PA input unwanted in ‘Deal of the Century’

Ramallah, unlike Jerusalem, will not see the U.S. plan for a permanent Israeli-Palestinian peace agreement until it is unveiled.

By Batya Jerenberg, World Israel News

The Palestinian Authority (PA) will not see the American peace plan before it’s presented to the world, Ma’ariv reported on Wednesday.

Ramallah, which broke off relations with the Trump administration after the U.S. Embassy was moved to Jerusalem in May, has reportedly offered to help in crafting the parameters of the agreement but was turned down. The report did not state when the offer was made.

This means that if and when the two sides return to the negotiating table, the Palestinian Authority will have the distinct disadvantage of not having been given any specific prior knowledge of its contents – versus the Israelis, whose input was requested.

The report also stated that once the long-awaited American deal is unveiled, its crafters, Trump son-in-law and special assistant Jared Kushner and US Special Representative for International Negotiations Jason Greenblatt, will step aside. A new diplomatic team will take over the mediating role during the actual talks between the two sides.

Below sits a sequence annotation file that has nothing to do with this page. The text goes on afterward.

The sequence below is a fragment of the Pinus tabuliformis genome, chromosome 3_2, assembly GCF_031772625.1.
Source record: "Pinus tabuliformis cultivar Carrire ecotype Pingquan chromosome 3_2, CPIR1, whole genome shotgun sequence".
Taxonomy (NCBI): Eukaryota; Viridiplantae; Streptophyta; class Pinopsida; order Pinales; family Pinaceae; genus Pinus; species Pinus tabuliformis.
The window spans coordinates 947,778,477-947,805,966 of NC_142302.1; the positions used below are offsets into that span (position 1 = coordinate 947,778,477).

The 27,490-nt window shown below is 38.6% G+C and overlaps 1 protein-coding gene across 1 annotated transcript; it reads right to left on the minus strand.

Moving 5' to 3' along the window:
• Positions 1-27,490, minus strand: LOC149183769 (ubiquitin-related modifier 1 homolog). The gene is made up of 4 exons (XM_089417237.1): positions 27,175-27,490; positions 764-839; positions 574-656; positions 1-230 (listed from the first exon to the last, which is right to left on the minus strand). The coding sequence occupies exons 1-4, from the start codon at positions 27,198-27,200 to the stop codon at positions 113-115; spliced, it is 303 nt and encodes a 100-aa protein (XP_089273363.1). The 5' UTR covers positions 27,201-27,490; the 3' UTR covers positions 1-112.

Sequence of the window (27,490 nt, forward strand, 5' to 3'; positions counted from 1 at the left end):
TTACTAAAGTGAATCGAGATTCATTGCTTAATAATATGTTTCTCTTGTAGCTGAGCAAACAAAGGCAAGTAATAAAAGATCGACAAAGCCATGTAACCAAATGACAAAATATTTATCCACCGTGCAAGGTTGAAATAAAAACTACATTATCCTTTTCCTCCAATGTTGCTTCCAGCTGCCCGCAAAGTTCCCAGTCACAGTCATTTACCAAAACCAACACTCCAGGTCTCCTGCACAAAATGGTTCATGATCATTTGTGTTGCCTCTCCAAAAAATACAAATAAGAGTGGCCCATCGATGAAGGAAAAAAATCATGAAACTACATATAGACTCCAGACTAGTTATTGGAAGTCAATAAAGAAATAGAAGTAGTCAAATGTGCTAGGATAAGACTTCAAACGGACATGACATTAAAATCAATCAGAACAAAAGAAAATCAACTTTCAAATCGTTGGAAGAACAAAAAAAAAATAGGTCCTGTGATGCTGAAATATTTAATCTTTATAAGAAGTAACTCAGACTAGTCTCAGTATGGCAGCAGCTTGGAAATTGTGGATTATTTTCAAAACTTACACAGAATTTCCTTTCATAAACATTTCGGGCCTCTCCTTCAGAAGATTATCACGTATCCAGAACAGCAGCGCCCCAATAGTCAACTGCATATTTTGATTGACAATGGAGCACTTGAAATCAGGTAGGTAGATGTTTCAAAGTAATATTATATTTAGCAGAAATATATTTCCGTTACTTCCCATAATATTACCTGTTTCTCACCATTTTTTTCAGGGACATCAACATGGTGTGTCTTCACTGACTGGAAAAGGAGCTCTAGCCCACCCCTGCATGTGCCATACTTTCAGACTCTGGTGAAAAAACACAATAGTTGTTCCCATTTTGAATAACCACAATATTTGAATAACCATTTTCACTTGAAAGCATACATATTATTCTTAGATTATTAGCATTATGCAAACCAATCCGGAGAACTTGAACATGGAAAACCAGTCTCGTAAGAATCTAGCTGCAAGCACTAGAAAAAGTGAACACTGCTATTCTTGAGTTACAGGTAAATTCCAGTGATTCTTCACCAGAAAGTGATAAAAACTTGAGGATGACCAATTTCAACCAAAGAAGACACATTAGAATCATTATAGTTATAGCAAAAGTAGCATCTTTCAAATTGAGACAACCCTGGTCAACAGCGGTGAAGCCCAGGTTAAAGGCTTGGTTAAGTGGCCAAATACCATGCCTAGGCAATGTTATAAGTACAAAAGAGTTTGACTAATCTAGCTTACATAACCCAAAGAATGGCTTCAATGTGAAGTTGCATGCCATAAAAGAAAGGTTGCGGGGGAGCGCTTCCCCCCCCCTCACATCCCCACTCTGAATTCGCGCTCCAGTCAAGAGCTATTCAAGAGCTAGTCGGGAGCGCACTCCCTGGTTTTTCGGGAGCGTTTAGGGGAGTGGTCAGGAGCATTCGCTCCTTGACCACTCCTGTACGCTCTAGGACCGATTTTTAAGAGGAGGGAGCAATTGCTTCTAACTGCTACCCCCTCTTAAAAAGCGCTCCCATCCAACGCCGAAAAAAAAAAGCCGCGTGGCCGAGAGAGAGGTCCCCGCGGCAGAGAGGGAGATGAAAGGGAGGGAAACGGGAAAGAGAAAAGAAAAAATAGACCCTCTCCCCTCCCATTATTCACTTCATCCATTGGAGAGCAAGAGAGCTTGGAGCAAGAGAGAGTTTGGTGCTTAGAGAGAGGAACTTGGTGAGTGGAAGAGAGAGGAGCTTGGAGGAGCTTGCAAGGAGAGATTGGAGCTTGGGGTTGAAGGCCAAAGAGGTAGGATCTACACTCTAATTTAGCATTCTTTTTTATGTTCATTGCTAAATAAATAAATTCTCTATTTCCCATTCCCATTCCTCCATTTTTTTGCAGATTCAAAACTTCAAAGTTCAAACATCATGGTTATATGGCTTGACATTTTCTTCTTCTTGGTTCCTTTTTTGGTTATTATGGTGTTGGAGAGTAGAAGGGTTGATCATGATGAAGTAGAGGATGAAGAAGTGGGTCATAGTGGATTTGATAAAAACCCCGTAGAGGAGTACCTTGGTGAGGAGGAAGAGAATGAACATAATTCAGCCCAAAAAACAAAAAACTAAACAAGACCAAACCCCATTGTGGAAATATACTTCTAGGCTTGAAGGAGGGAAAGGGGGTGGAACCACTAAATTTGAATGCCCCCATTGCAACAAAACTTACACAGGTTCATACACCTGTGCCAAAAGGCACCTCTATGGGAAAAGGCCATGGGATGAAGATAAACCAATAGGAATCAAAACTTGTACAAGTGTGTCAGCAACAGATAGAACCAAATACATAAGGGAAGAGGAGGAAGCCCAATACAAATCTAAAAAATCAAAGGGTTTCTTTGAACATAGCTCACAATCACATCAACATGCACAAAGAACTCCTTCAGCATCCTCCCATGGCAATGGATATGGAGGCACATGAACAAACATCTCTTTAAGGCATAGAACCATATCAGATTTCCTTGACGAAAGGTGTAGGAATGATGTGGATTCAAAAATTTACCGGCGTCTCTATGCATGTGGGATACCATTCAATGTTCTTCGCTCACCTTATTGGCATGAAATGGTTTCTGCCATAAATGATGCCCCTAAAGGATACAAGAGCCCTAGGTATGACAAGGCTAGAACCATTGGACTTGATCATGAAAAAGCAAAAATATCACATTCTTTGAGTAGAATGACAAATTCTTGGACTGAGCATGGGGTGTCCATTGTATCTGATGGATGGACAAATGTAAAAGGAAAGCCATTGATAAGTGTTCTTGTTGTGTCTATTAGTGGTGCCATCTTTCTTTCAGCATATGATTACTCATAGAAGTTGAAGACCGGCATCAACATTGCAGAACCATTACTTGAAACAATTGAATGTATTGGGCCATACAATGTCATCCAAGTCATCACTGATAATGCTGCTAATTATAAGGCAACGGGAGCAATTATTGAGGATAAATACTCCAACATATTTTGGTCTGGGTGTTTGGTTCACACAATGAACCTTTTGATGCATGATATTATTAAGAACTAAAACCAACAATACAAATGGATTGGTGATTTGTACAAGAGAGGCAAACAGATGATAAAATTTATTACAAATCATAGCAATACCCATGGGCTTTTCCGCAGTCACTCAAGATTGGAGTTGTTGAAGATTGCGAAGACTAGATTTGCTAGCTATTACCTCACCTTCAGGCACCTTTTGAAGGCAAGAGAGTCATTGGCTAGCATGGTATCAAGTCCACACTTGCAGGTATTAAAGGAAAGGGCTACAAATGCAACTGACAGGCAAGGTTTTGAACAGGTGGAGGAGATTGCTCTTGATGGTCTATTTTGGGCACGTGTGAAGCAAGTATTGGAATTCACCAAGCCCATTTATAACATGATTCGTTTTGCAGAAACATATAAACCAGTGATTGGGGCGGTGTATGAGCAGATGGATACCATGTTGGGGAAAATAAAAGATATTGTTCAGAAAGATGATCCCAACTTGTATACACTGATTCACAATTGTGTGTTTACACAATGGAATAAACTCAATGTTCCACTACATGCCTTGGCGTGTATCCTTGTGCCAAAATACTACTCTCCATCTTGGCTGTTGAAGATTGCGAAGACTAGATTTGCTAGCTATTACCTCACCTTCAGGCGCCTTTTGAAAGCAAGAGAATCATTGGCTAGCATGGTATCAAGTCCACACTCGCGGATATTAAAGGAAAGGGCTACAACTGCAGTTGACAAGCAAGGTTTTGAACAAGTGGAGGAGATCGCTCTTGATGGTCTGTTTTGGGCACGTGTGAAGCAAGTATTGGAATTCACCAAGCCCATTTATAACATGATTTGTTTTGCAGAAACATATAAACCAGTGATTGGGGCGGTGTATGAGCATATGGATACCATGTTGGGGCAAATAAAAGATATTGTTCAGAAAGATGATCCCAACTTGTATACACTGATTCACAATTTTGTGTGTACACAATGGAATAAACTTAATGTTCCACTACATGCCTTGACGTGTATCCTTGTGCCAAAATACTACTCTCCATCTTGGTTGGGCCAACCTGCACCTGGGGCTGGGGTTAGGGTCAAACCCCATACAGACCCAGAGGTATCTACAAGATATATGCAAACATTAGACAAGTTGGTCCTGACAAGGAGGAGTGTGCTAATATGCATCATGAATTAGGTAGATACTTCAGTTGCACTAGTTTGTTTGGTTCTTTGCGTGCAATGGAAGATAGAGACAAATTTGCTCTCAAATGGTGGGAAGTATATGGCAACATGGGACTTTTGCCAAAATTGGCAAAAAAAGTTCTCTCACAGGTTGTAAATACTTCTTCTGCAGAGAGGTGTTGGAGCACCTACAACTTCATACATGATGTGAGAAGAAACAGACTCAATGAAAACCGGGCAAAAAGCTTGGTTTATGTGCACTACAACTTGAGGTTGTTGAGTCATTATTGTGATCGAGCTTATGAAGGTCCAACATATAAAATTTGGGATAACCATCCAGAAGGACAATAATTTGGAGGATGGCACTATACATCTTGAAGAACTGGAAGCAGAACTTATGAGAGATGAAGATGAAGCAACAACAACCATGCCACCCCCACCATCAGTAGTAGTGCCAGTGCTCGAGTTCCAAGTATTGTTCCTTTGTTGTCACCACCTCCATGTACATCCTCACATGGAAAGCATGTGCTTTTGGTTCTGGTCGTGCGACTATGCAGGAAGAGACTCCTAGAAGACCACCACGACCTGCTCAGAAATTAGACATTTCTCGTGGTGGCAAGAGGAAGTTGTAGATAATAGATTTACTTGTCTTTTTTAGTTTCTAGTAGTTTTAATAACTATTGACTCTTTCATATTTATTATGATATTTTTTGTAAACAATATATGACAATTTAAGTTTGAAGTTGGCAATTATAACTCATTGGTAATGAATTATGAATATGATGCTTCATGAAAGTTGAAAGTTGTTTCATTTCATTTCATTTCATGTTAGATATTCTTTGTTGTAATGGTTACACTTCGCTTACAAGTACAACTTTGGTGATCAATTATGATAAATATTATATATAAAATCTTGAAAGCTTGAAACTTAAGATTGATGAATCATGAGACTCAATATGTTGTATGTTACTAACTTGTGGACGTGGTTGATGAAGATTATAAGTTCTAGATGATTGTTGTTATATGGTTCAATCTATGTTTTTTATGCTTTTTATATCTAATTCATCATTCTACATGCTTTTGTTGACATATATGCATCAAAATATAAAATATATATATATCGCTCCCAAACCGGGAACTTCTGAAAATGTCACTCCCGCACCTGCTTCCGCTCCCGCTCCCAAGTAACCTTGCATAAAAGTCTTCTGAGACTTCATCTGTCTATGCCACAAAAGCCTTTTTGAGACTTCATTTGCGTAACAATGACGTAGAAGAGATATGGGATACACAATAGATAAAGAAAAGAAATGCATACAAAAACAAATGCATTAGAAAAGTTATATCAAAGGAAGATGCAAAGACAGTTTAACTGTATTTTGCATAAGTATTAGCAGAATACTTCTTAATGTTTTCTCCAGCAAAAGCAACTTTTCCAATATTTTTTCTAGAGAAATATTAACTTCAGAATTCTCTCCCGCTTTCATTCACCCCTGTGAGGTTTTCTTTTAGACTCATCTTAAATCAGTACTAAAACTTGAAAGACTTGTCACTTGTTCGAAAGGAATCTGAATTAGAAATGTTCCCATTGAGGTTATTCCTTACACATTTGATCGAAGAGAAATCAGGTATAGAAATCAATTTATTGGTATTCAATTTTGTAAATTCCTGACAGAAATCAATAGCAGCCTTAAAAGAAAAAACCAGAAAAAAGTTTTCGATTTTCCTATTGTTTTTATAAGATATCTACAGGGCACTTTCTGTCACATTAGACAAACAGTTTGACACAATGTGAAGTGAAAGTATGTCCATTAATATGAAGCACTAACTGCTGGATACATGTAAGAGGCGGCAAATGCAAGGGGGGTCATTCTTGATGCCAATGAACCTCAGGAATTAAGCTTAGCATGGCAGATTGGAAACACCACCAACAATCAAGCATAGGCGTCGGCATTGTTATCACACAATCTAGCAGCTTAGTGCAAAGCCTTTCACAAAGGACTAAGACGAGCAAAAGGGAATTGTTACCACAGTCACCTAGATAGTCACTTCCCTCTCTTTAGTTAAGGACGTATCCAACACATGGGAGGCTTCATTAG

Various events in the region have contributed to the postponement of the plan’s rollout. At the opening session of the U.N. General Assembly in September, U.S. President Donald Trump mentioned that he wanted the peace process to start within two to four months. Unnamed U.S. officials have now said that the plan most likely will not be unveiled until March or April. Of course, if elections in Israel are moved up from November, which is a possibility, the timetable for releasing the plan would most likely be pushed off once again.

The decision to freeze the Palestinians out of the formulating process – yet another blow to add to the funding cuts from the Trump administration – naturally angered them.

Kushner, who is a business tycoon like his father-in-law, believes the Palestinians will come to the table once the plan comes out. As he said in September, after the administration closed the PLO office in Washington, “In every negotiation I’ve ever been in, before somebody gets to ‘yes,’ their answer is ‘no.’”